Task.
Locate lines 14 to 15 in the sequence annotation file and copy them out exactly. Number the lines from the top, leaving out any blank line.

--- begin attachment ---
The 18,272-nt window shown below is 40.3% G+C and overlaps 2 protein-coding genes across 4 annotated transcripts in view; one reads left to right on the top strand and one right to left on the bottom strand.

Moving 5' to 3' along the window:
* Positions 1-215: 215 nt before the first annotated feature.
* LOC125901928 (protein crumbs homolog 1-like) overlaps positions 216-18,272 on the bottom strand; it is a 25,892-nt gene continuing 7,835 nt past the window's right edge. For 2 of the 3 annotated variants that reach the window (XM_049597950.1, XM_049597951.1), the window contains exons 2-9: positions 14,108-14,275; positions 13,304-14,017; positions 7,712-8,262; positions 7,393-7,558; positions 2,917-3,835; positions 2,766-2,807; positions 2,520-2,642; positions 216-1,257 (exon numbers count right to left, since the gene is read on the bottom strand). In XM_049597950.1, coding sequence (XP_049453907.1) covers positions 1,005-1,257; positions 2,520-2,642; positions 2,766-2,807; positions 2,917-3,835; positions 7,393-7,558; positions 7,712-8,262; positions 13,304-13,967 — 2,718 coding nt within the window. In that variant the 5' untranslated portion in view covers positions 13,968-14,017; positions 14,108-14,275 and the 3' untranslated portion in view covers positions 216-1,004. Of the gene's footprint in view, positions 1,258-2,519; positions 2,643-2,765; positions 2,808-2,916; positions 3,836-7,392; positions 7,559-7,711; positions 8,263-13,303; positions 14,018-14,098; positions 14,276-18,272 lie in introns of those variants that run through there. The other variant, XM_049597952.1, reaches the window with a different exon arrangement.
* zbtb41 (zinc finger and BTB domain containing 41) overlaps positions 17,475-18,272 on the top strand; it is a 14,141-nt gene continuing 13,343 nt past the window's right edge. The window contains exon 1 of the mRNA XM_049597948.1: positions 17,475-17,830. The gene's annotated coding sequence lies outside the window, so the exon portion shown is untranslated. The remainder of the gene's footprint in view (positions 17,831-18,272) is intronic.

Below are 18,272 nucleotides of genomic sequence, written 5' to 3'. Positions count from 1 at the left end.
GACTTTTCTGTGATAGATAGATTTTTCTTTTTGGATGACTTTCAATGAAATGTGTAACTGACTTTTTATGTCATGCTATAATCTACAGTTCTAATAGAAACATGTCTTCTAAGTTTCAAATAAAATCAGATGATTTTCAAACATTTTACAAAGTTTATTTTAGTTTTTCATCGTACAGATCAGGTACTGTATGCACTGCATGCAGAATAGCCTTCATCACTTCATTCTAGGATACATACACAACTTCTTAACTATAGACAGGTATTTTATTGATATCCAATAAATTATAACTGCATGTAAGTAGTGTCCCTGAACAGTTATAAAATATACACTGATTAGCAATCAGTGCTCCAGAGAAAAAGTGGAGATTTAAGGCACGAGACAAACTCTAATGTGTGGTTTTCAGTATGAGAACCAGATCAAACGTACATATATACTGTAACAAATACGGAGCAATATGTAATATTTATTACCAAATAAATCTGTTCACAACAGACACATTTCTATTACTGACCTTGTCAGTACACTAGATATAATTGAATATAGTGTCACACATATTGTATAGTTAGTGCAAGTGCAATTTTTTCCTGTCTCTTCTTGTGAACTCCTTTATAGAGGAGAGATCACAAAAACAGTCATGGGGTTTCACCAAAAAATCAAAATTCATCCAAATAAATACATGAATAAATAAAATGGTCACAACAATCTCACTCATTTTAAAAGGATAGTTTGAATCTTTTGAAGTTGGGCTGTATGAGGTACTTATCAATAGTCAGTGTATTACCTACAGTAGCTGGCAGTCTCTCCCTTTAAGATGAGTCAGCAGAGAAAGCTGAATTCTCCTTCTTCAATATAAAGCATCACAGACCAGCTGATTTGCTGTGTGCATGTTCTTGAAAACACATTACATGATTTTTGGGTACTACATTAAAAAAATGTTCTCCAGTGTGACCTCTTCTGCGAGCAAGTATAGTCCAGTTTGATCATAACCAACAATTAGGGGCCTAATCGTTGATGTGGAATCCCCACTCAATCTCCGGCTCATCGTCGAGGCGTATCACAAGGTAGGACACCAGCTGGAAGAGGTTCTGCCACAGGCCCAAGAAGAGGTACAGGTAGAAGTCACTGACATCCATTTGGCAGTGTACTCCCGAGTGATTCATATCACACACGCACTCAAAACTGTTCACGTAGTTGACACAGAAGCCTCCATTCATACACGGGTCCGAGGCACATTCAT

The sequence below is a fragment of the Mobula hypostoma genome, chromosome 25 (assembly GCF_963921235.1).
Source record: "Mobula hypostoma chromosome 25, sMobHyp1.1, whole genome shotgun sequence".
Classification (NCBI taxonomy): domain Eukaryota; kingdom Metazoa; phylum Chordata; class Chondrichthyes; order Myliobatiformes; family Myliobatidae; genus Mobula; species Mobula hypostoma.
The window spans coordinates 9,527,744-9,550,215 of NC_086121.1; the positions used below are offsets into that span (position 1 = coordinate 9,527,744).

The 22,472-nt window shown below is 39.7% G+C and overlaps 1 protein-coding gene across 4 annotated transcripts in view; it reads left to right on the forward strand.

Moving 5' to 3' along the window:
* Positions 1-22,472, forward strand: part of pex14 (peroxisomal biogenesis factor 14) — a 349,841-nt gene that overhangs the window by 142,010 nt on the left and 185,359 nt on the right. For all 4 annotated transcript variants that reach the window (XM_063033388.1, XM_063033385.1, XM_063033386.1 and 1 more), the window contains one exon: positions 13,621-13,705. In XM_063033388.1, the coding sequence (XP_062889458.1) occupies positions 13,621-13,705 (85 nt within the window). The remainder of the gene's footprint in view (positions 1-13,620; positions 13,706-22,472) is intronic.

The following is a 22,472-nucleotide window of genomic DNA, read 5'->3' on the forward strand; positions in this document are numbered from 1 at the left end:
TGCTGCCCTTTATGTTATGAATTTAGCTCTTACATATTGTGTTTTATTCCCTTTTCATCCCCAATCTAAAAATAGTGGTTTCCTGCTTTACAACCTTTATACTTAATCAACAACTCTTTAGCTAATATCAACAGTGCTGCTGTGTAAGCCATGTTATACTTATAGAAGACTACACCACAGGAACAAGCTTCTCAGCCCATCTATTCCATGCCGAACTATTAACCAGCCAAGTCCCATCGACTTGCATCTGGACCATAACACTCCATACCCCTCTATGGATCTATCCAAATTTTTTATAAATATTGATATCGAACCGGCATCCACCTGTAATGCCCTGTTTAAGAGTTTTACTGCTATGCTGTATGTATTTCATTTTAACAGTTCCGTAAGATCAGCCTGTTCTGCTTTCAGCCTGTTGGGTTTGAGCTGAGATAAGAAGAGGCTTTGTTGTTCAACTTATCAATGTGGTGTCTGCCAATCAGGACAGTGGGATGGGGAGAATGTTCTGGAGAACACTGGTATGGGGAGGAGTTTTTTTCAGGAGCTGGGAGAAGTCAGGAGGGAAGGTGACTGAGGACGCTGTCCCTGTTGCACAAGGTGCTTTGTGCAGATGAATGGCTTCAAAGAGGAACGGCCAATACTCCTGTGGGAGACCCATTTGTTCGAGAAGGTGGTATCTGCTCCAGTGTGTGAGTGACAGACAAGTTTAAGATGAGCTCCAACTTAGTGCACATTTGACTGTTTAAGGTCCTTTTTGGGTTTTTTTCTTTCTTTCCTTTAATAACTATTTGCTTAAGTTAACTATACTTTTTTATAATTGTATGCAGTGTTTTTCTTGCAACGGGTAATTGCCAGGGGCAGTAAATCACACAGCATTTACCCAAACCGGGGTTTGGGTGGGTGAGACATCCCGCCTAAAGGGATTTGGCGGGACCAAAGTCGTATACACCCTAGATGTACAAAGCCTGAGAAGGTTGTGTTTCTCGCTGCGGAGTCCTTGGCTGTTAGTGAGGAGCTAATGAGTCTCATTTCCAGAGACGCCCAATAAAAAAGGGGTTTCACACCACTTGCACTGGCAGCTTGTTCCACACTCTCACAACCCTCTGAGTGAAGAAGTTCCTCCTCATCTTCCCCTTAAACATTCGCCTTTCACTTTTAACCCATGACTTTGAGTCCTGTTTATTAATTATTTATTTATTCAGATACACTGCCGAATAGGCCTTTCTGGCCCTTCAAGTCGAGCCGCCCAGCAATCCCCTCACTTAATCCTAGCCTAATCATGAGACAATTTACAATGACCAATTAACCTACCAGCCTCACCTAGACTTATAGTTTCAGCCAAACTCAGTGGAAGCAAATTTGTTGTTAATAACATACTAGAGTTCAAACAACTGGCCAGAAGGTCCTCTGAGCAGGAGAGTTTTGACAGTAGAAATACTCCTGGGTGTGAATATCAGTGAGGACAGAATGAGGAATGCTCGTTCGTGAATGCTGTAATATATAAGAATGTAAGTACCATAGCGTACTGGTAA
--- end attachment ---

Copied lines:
* Positions 1-22,472, forward strand: part of pex14 (peroxisomal biogenesis factor 14) — a 349,841-nt gene that overhangs the window by 142,010 nt on the left and 185,359 nt on the right. For all 4 annotated transcript variants that reach the window (XM_063033388.1, XM_063033385.1, XM_063033386.1 and 1 more), the window contains one exon: positions 13,621-13,705. In XM_063033388.1, the coding sequence (XP_062889458.1) occupies positions 13,621-13,705 (85 nt within the window). The remainder of the gene's footprint in view (positions 1-13,620; positions 13,706-22,472) is intronic.

The following is a 22,472-nucleotide window of genomic DNA, read 5'->3' on the forward strand; positions in this document are numbered from 1 at the left end: